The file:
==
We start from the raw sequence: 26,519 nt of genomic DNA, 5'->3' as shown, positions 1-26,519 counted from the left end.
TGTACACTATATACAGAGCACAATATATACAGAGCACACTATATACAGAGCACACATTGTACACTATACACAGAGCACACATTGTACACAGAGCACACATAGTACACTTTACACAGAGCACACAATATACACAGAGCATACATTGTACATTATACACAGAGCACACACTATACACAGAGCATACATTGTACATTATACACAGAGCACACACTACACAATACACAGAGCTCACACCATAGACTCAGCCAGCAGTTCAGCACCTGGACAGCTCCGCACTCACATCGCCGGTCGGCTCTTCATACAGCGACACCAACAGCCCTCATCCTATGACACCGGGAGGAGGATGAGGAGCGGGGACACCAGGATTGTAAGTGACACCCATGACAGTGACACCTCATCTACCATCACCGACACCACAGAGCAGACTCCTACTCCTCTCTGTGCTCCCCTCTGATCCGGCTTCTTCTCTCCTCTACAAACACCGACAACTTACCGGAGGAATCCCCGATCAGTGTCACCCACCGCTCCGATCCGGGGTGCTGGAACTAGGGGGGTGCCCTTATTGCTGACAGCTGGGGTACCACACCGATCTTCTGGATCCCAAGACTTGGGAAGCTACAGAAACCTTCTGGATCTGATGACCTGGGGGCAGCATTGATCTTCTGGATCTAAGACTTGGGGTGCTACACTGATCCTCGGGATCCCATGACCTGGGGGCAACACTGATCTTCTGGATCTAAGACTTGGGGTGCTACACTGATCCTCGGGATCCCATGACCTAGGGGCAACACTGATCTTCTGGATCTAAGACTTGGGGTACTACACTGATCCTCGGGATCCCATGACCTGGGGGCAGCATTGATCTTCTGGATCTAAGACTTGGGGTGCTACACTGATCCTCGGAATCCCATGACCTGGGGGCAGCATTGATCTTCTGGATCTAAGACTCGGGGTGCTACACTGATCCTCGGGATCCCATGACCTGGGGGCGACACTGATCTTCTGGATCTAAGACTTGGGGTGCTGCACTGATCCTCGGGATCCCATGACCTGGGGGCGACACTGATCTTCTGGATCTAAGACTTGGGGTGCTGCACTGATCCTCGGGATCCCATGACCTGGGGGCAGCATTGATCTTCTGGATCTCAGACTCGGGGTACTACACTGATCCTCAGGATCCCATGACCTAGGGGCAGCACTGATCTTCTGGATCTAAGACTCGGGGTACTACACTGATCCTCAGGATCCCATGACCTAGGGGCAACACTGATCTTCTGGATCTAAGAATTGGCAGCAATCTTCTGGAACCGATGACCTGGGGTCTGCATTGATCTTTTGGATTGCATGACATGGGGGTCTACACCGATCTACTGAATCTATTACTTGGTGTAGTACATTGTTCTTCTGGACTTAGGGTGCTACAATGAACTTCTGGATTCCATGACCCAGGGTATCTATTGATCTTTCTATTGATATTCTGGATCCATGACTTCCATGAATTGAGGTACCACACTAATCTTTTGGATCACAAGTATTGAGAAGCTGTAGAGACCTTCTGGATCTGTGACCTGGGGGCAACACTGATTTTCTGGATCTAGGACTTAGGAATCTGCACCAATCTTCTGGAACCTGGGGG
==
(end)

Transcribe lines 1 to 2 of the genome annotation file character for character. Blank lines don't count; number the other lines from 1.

We start from the raw sequence: 26,519 nt of genomic DNA, 5'->3' as shown, positions 1-26,519 counted from the left end.
TGTACACTATATACAGAGCACAATATATACAGAGCACACTATATACAGAGCACACATTGTACACTATACACAGAGCACACATTGTACACAGAGCACACATAGTACACTTTACACAGAGCACACAATATACACAGAGCATACATTGTACATTATACACAGAGCACACACTATACACAGAGCATACATTGTACATTATACACAGAGCACACACTACACAATACACAGAGCTCACACCATAGACTCAGCCAGCAGTTCAGCACCTGGACAGCTCCGCACTCACATCGCCGGTCGGCTCTTCATACAGCGACACCAACAGCCCTCATCCTATGACACCGGGAGGAGGATGAGGAGCGGGGACACCAGGATTGTAAGTGACACCCATGACAGTGACACCTCATCTACCATCACCGACACCACAGAGCAGACTCCTACTCCTCTCTGTGCTCCCCTCTGATCCGGCTTCTTCTCTCCTCTACAAACACCGACAACTTACCGGAGGAATCCCCGATCAGTGTCACCCACCGCTCCGATCCGGGGTGCTGGAACTAGGGGGGTGCCCTTATTGCTGACAGCTGGGGTACCACACCGATCTTCTGGATCCCAAGACTTGGGAAGCTACAGAAACCTTCTGGATCTGATGACCTGGGGGCAGCATTGATCTTCTGGATCTAAGACTTGGGGTGCTACACTGATCCTCGGGATCCCATGACCTGGGGGCAACACTGATCTTCTGGATCTAAGACTTGGGGTGCTACACTGATCCTCGGGATCCCATGACCTAGGGGCAACACTGATCTTCTGGATCTAAGACTTGGGGTACTACACTGATCCTCGGGATCCCATGACCTGGGGGCAGCATTGATCTTCTGGATCTAAGACTTGGGGTGCTACACTGATCCTCGGAATCCCATGACCTGGGGGCAGCATTGATCTTCTGGATCTAAGACTCGGGGTGCTACACTGATCCTCGGGATCCCATGACCTGGGGGCGACACTGATCTTCTGGATCTAAGACTTGGGGTGCTGCACTGATCCTCGGGATCCCATGACCTGGGGGCGACACTGATCTTCTGGATCTAAGACTTGGGGTGCTGCACTGATCCTCGGGATCCCATGACCTGGGGGCAGCATTGATCTTCTGGATCTCAGACTCGGGGTACTACACTGATCCTCAGGATCCCATGACCTAGGGGCAGCACTGATCTTCTGGATCTAAGACTCGGGGTACTACACTGATCCTCAGGATCCCATGACCTAGGGGCAACACTGATCTTCTGGATCTAAGAATTGGCAGCAATCTTCTGGAACCGATGACCTGGGGTCTGCATTGATCTTTTGGATTGCATGACATGGGGGTCTACACCGATCTACTGAATCTATTACTTGGTGTAGTACATTGTTCTTCTGGACTTAGGGTGCTACAATGAACTTCTGGATTCCATGACCCAGGGTATCTATTGATCTTTCTATTGATATTCTGGATCCATGACTTCCATGAATTGAGGTACCACACTAATCTTTTGGATCACAAGTATTGAGAAGCTGTAGAGACCTTCTGGATCTGTGACCTGGGGGCAACACTGATTTTCTGGATCTAGGACTTAGGAATCTGCACCAATCTTCTGGAACCTGGGGG